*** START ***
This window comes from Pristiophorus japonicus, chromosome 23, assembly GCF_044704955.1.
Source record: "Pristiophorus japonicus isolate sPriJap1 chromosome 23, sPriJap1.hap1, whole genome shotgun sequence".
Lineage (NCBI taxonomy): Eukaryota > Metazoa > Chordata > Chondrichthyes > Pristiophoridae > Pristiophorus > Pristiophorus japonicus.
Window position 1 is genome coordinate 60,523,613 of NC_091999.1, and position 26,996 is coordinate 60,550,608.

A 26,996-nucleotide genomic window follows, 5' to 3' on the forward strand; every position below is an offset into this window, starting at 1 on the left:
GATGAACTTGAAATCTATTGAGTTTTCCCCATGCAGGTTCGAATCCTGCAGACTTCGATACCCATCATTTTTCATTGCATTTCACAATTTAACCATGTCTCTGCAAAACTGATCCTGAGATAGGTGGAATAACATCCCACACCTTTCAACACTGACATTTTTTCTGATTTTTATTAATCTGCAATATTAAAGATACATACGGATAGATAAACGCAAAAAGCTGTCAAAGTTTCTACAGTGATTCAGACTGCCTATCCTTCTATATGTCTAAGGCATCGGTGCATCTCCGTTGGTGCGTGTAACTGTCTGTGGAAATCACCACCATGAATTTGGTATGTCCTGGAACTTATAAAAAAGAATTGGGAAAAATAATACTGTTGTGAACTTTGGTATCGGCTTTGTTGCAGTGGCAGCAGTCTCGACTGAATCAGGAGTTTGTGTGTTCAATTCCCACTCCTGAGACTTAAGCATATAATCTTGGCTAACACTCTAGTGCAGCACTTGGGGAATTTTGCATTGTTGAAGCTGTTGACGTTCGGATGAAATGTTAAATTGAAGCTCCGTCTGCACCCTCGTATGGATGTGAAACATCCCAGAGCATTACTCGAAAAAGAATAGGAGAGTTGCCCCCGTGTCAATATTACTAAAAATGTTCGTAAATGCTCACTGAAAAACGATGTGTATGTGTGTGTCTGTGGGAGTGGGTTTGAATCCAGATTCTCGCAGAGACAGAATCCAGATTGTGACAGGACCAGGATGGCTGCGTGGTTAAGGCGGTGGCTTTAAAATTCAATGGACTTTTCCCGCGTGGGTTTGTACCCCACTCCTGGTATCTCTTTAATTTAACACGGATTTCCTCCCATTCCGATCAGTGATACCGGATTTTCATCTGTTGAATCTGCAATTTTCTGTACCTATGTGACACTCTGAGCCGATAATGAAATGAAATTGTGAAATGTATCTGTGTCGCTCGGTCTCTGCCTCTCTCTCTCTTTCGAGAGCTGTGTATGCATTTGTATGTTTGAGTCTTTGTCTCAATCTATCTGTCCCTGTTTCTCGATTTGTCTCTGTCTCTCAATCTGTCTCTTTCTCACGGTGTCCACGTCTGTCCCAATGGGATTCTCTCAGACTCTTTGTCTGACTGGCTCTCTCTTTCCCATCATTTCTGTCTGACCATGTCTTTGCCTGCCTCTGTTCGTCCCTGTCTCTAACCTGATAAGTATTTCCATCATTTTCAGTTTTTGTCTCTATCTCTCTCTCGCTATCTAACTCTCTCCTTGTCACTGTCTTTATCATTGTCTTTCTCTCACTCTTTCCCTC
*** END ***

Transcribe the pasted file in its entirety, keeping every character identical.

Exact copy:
This window comes from Pristiophorus japonicus, chromosome 23, assembly GCF_044704955.1.
Source record: "Pristiophorus japonicus isolate sPriJap1 chromosome 23, sPriJap1.hap1, whole genome shotgun sequence".
Lineage (NCBI taxonomy): Eukaryota > Metazoa > Chordata > Chondrichthyes > Pristiophoridae > Pristiophorus > Pristiophorus japonicus.
Window position 1 is genome coordinate 60,523,613 of NC_091999.1, and position 26,996 is coordinate 60,550,608.

A 26,996-nucleotide genomic window follows, 5' to 3' on the forward strand; every position below is an offset into this window, starting at 1 on the left:
GATGAACTTGAAATCTATTGAGTTTTCCCCATGCAGGTTCGAATCCTGCAGACTTCGATACCCATCATTTTTCATTGCATTTCACAATTTAACCATGTCTCTGCAAAACTGATCCTGAGATAGGTGGAATAACATCCCACACCTTTCAACACTGACATTTTTTCTGATTTTTATTAATCTGCAATATTAAAGATACATACGGATAGATAAACGCAAAAAGCTGTCAAAGTTTCTACAGTGATTCAGACTGCCTATCCTTCTATATGTCTAAGGCATCGGTGCATCTCCGTTGGTGCGTGTAACTGTCTGTGGAAATCACCACCATGAATTTGGTATGTCCTGGAACTTATAAAAAAGAATTGGGAAAAATAATACTGTTGTGAACTTTGGTATCGGCTTTGTTGCAGTGGCAGCAGTCTCGACTGAATCAGGAGTTTGTGTGTTCAATTCCCACTCCTGAGACTTAAGCATATAATCTTGGCTAACACTCTAGTGCAGCACTTGGGGAATTTTGCATTGTTGAAGCTGTTGACGTTCGGATGAAATGTTAAATTGAAGCTCCGTCTGCACCCTCGTATGGATGTGAAACATCCCAGAGCATTACTCGAAAAAGAATAGGAGAGTTGCCCCCGTGTCAATATTACTAAAAATGTTCGTAAATGCTCACTGAAAAACGATGTGTATGTGTGTGTCTGTGGGAGTGGGTTTGAATCCAGATTCTCGCAGAGACAGAATCCAGATTGTGACAGGACCAGGATGGCTGCGTGGTTAAGGCGGTGGCTTTAAAATTCAATGGACTTTTCCCGCGTGGGTTTGTACCCCACTCCTGGTATCTCTTTAATTTAACACGGATTTCCTCCCATTCCGATCAGTGATACCGGATTTTCATCTGTTGAATCTGCAATTTTCTGTACCTATGTGACACTCTGAGCCGATAATGAAATGAAATTGTGAAATGTATCTGTGTCGCTCGGTCTCTGCCTCTCTCTCTCTTTCGAGAGCTGTGTATGCATTTGTATGTTTGAGTCTTTGTCTCAATCTATCTGTCCCTGTTTCTCGATTTGTCTCTGTCTCTCAATCTGTCTCTTTCTCACGGTGTCCACGTCTGTCCCAATGGGATTCTCTCAGACTCTTTGTCTGACTGGCTCTCTCTTTCCCATCATTTCTGTCTGACCATGTCTTTGCCTGCCTCTGTTCGTCCCTGTCTCTAACCTGATAAGTATTTCCATCATTTTCAGTTTTTGTCTCTATCTCTCTCTCGCTATCTAACTCTCTCCTTGTCACTGTCTTTATCATTGTCTTTCTCTCACTCTTTCCCTC